Pages: 649 - 658
      Abstract: Ruffed lemurs (Varecia variegata and Varecia rubra) are categorized as Critically Endangered on the IUCN Red List, and genetic studies are needed for assessing the conservation value of captive populations. Using 280 mitochondrial DNA (mtDNA) D-loop sequences, we studied the genetic diversity and structure of captive ruffed lemurs in Madagascar, Europe and North America. We found 10 new haplotypes: one from the European captive V. rubra population, three from captive V. variegata subcincta (one from Europe and two from Madagascar) and six from other captive V. variegata in Madagascar. We found low mtDNA genetic diversity in the European and North American captive populations of V. variegata. Several founder individuals shared the same mtDNA haplotype and therefore should not be assumed to be unrelated founders when making breeding recommendations. The captive population in Madagascar has high genetic diversity, including haplotypes not yet identified in wild populations. We determined the probable geographical provenance of founders of captive populations by comparison with previous studies; all reported haplotypes from captive ruffed lemurs were identical to or clustered with haplotypes from wild populations located north of the Mangoro River in Madagascar. Effective conservation strategies for wild populations, with potentially unidentified genetic diversity, should still be considered the priority for conserving ruffed lemurs. However, our results illustrate that the captive population in Madagascar has conservation value as a source of potential release stock for reintroduction or reinforcement projects and that cross-regional transfers within the global captive population could increase the genetic diversity and therefore the conservation value of each regional population.
      PubDate: 2023-01-24
      DOI: 10.1017/S0030605322000643
  • Population parameters, performance and insights into factors influencing
           the reproduction of the black rhinoceros Diceros bicornis in Namibia

    • Authors: Muntifering; Jeff R., Guerier, Abigail, Beytell, Piet, Stratford, Ken
      Pages: 659 - 669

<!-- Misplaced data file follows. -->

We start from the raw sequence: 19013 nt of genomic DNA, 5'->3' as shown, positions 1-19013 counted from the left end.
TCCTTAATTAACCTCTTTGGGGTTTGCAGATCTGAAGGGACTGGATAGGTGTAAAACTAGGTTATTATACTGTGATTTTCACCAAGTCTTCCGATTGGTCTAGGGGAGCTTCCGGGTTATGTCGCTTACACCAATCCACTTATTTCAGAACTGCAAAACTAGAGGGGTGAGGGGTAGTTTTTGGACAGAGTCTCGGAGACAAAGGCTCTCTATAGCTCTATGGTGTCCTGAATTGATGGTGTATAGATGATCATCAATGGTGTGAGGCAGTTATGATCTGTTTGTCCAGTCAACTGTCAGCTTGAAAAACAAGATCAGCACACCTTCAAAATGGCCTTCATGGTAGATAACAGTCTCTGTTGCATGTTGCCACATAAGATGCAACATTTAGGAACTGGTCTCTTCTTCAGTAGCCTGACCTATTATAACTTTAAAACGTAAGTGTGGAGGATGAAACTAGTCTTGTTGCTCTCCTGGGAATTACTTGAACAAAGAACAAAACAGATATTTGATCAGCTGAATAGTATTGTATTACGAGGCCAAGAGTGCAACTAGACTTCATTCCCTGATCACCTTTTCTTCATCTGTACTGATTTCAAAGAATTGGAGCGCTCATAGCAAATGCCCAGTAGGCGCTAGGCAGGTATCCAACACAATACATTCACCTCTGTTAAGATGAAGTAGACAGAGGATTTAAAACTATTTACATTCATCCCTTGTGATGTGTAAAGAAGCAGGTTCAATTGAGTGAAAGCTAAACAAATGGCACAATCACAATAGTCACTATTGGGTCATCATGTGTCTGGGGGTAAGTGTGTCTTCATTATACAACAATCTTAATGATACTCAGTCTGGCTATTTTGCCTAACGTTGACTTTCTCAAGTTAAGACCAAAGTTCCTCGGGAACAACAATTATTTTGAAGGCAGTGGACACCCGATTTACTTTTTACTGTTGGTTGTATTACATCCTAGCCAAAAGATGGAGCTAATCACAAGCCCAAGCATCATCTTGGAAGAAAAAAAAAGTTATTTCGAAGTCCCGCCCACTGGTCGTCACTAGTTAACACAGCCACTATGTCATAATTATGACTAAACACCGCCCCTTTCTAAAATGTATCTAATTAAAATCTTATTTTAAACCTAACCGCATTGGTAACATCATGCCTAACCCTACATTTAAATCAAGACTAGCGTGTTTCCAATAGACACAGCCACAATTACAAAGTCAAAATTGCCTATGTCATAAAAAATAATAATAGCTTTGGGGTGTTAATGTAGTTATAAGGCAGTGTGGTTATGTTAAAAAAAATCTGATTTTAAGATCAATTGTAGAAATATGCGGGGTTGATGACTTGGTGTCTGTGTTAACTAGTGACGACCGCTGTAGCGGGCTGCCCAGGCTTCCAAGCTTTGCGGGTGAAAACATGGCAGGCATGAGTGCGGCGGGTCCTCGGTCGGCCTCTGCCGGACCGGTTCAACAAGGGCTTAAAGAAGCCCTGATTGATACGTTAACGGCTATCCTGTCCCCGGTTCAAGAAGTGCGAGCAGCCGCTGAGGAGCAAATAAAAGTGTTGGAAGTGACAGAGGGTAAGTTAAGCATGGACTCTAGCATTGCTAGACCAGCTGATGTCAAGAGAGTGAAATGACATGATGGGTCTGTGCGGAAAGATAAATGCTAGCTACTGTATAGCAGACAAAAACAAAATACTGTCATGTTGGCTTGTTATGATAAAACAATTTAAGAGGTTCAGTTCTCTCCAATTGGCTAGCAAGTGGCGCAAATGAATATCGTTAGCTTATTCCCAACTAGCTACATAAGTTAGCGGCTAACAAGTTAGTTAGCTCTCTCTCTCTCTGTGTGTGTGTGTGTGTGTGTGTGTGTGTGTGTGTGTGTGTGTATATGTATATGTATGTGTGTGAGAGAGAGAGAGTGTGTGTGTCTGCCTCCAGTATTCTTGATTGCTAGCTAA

Abstract: Estimating the population parameters, performance and factors that influence reproduction from long-term, individual-based monitoring data is the gold standard for effective wildlife management and conservation. Yet this information is often difficult and costly to collect or inaccessible to managers. We synthesized a 20-year set of individual-based monitoring data from a subset of black rhinoceros Diceros bicornis subpopulations across a range of environmental conditions in Namibia. Our findings demonstrate that despite the relatively arid landscape in Namibia, the black rhinoceros metapopulation is performing well, measured by age at first reproduction, inter-birth interval, population growth and survivorship. Information-theoretic modelling revealed that a univariate model including normalized differential vegetative index had a greater influence upon age at first reproduction than population density. The inter-birth interval model set identified cumulative rainfall during the 15 months prior to the birth month as the top model, although the mean normalized differential vegetative index during the inter-birth interval was comparable. There was little evidence for density-dependence effects on reproduction. These findings suggest that although browse quality could have a greater impact on parameters spanning multiple years, shorter-term parameters could be more influenced by rainfall. Our analysis also revealed a synchronous pattern of conceptions occurring in the rainy season. Our study provides a set of population parameter estimates for Namibian black rhinoceros subpopulations and preliminary insights on factors driving their reproduction. These expand our collective knowledge of global black rhinoceros population dynamics and improve our confidence and capability to adaptively manage the black rhinoceros metapopulation of Namibia.